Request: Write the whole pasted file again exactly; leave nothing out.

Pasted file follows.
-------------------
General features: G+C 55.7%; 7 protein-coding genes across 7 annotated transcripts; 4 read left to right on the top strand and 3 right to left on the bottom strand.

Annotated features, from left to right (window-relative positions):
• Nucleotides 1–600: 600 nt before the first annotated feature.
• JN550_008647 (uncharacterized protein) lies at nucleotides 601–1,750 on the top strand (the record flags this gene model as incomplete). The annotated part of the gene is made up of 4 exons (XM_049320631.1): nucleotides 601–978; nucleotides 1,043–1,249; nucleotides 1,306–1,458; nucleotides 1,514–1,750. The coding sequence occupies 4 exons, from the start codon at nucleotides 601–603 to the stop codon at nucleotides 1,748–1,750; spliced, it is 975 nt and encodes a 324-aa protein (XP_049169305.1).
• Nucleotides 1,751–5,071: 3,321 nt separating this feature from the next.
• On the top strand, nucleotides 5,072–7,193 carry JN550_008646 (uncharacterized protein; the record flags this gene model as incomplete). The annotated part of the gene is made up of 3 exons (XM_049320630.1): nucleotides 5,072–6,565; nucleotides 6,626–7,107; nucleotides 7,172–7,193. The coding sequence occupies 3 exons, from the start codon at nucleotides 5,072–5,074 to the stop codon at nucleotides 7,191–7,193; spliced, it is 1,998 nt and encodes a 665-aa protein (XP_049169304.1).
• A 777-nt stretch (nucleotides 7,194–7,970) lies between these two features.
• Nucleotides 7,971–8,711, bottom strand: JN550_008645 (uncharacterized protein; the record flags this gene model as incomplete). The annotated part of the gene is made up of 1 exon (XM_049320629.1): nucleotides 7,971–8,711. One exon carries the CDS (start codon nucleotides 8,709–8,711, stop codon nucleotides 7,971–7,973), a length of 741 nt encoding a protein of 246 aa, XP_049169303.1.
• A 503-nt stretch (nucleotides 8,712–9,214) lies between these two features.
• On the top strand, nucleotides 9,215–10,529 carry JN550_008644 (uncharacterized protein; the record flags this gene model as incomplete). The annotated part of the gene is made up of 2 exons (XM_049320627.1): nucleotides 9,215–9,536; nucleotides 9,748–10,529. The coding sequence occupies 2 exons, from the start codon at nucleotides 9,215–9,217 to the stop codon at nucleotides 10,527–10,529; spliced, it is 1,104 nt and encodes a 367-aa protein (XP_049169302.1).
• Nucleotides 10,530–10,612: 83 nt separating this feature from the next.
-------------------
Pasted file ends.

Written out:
General features: G+C 55.7%; 7 protein-coding genes across 7 annotated transcripts; 4 read left to right on the top strand and 3 right to left on the bottom strand.

Annotated features, from left to right (window-relative positions):
• Nucleotides 1–600: 600 nt before the first annotated feature.
• JN550_008647 (uncharacterized protein) lies at nucleotides 601–1,750 on the top strand (the record flags this gene model as incomplete). The annotated part of the gene is made up of 4 exons (XM_049320631.1): nucleotides 601–978; nucleotides 1,043–1,249; nucleotides 1,306–1,458; nucleotides 1,514–1,750. The coding sequence occupies 4 exons, from the start codon at nucleotides 601–603 to the stop codon at nucleotides 1,748–1,750; spliced, it is 975 nt and encodes a 324-aa protein (XP_049169305.1).
• Nucleotides 1,751–5,071: 3,321 nt separating this feature from the next.
• On the top strand, nucleotides 5,072–7,193 carry JN550_008646 (uncharacterized protein; the record flags this gene model as incomplete). The annotated part of the gene is made up of 3 exons (XM_049320630.1): nucleotides 5,072–6,565; nucleotides 6,626–7,107; nucleotides 7,172–7,193. The coding sequence occupies 3 exons, from the start codon at nucleotides 5,072–5,074 to the stop codon at nucleotides 7,191–7,193; spliced, it is 1,998 nt and encodes a 665-aa protein (XP_049169304.1).
• A 777-nt stretch (nucleotides 7,194–7,970) lies between these two features.
• Nucleotides 7,971–8,711, bottom strand: JN550_008645 (uncharacterized protein; the record flags this gene model as incomplete). The annotated part of the gene is made up of 1 exon (XM_049320629.1): nucleotides 7,971–8,711. One exon carries the CDS (start codon nucleotides 8,709–8,711, stop codon nucleotides 7,971–7,973), a length of 741 nt encoding a protein of 246 aa, XP_049169303.1.
• A 503-nt stretch (nucleotides 8,712–9,214) lies between these two features.
• On the top strand, nucleotides 9,215–10,529 carry JN550_008644 (uncharacterized protein; the record flags this gene model as incomplete). The annotated part of the gene is made up of 2 exons (XM_049320627.1): nucleotides 9,215–9,536; nucleotides 9,748–10,529. The coding sequence occupies 2 exons, from the start codon at nucleotides 9,215–9,217 to the stop codon at nucleotides 10,527–10,529; spliced, it is 1,104 nt and encodes a 367-aa protein (XP_049169302.1).
• Nucleotides 10,530–10,612: 83 nt separating this feature from the next.